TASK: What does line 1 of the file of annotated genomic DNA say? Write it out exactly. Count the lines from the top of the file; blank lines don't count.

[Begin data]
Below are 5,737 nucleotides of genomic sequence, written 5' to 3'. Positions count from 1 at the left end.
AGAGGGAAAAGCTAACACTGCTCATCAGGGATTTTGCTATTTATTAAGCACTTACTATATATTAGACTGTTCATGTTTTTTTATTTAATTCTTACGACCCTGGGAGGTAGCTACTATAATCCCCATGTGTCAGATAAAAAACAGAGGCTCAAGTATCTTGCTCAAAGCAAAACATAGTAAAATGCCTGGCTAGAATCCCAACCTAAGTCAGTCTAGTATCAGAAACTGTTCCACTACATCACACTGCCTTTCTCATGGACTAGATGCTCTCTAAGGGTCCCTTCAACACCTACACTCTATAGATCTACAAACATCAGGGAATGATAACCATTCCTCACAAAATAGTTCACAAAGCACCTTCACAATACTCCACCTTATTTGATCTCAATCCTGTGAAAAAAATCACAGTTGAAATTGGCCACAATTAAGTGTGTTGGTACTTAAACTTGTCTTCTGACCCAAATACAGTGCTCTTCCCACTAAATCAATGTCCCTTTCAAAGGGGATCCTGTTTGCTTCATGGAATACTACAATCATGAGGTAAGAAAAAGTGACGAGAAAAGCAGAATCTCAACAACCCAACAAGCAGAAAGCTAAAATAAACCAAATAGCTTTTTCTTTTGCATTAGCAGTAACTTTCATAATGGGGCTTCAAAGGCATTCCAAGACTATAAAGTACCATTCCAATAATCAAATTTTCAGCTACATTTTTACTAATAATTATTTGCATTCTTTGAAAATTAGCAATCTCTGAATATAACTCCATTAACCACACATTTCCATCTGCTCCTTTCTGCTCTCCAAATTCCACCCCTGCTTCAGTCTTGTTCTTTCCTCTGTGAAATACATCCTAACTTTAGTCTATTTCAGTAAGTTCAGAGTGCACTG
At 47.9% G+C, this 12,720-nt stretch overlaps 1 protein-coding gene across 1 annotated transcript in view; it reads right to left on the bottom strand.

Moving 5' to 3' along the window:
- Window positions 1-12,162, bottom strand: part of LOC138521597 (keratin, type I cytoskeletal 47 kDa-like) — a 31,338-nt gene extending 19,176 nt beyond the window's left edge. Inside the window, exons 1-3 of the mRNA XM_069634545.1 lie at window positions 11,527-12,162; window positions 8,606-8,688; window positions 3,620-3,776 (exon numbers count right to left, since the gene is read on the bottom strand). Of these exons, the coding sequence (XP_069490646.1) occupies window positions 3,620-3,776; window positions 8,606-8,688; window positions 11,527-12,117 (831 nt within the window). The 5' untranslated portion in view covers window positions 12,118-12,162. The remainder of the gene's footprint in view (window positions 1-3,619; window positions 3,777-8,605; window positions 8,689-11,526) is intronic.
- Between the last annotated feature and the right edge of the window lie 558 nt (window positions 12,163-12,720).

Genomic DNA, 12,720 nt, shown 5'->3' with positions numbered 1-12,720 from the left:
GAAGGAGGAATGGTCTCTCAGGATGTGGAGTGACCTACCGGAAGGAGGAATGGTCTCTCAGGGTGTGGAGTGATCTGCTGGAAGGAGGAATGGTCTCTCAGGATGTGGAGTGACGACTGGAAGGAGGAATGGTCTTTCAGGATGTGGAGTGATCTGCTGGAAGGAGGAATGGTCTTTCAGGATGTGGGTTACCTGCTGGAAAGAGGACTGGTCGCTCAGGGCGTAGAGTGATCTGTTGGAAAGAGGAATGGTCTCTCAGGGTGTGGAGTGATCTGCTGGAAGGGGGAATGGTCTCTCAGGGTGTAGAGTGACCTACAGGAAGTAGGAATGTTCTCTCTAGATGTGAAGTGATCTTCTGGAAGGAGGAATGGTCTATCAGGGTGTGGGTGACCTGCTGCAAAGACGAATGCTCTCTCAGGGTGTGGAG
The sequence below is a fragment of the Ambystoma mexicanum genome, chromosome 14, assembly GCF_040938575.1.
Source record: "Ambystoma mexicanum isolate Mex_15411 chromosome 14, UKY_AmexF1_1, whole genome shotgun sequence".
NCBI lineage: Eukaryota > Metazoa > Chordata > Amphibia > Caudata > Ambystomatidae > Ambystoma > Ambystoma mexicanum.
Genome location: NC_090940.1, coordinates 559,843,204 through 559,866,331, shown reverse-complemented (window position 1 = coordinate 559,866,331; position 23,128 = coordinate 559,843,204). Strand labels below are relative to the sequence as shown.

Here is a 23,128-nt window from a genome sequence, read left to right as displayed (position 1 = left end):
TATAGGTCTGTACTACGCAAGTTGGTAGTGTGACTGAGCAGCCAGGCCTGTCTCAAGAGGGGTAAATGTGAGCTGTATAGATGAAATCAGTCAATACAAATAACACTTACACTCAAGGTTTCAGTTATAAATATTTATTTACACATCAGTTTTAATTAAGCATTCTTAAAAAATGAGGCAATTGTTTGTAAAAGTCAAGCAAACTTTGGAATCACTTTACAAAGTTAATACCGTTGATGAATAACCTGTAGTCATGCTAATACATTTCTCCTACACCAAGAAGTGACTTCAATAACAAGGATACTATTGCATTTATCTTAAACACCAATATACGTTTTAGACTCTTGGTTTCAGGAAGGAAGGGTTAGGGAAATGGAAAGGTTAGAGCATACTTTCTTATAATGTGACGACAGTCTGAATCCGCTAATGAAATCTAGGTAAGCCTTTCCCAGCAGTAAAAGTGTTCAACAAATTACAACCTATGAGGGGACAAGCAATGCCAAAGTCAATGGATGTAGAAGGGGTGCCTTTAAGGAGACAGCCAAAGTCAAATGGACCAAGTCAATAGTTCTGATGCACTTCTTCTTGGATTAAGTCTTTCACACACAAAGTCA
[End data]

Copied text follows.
Below are 5,737 nucleotides of genomic sequence, written 5' to 3'. Positions count from 1 at the left end.